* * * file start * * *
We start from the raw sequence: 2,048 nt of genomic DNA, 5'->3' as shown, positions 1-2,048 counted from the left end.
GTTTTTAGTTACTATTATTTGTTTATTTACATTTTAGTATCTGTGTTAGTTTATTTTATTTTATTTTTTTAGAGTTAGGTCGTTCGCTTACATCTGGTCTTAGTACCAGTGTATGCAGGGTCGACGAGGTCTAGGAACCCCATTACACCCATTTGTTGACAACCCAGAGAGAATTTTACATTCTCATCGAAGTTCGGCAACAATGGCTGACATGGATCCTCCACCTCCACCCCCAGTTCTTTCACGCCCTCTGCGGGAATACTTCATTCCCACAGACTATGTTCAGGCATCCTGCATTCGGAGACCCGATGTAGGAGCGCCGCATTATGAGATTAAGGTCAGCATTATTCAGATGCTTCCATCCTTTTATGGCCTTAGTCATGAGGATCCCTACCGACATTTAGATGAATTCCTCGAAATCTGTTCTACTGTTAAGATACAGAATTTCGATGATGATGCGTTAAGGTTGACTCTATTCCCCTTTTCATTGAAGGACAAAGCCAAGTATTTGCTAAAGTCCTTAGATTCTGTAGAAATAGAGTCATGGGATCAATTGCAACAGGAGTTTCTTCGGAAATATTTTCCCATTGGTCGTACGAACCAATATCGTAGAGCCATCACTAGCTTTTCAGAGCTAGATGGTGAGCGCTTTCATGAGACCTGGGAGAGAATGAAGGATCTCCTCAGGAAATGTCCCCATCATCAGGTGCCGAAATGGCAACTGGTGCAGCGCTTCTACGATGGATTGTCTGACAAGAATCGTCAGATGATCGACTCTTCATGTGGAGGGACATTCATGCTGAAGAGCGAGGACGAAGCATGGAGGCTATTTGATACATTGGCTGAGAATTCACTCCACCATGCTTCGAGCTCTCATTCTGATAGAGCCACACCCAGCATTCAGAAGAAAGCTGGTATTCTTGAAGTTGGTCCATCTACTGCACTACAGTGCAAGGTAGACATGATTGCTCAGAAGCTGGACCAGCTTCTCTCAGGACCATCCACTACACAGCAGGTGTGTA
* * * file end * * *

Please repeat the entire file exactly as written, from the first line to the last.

We start from the raw sequence: 2,048 nt of genomic DNA, 5'->3' as shown, positions 1-2,048 counted from the left end.
GTTTTTAGTTACTATTATTTGTTTATTTACATTTTAGTATCTGTGTTAGTTTATTTTATTTTATTTTTTTAGAGTTAGGTCGTTCGCTTACATCTGGTCTTAGTACCAGTGTATGCAGGGTCGACGAGGTCTAGGAACCCCATTACACCCATTTGTTGACAACCCAGAGAGAATTTTACATTCTCATCGAAGTTCGGCAACAATGGCTGACATGGATCCTCCACCTCCACCCCCAGTTCTTTCACGCCCTCTGCGGGAATACTTCATTCCCACAGACTATGTTCAGGCATCCTGCATTCGGAGACCCGATGTAGGAGCGCCGCATTATGAGATTAAGGTCAGCATTATTCAGATGCTTCCATCCTTTTATGGCCTTAGTCATGAGGATCCCTACCGACATTTAGATGAATTCCTCGAAATCTGTTCTACTGTTAAGATACAGAATTTCGATGATGATGCGTTAAGGTTGACTCTATTCCCCTTTTCATTGAAGGACAAAGCCAAGTATTTGCTAAAGTCCTTAGATTCTGTAGAAATAGAGTCATGGGATCAATTGCAACAGGAGTTTCTTCGGAAATATTTTCCCATTGGTCGTACGAACCAATATCGTAGAGCCATCACTAGCTTTTCAGAGCTAGATGGTGAGCGCTTTCATGAGACCTGGGAGAGAATGAAGGATCTCCTCAGGAAATGTCCCCATCATCAGGTGCCGAAATGGCAACTGGTGCAGCGCTTCTACGATGGATTGTCTGACAAGAATCGTCAGATGATCGACTCTTCATGTGGAGGGACATTCATGCTGAAGAGCGAGGACGAAGCATGGAGGCTATTTGATACATTGGCTGAGAATTCACTCCACCATGCTTCGAGCTCTCATTCTGATAGAGCCACACCCAGCATTCAGAAGAAAGCTGGTATTCTTGAAGTTGGTCCATCTACTGCACTACAGTGCAAGGTAGACATGATTGCTCAGAAGCTGGACCAGCTTCTCTCAGGACCATCCACTACACAGCAGGTGTGTA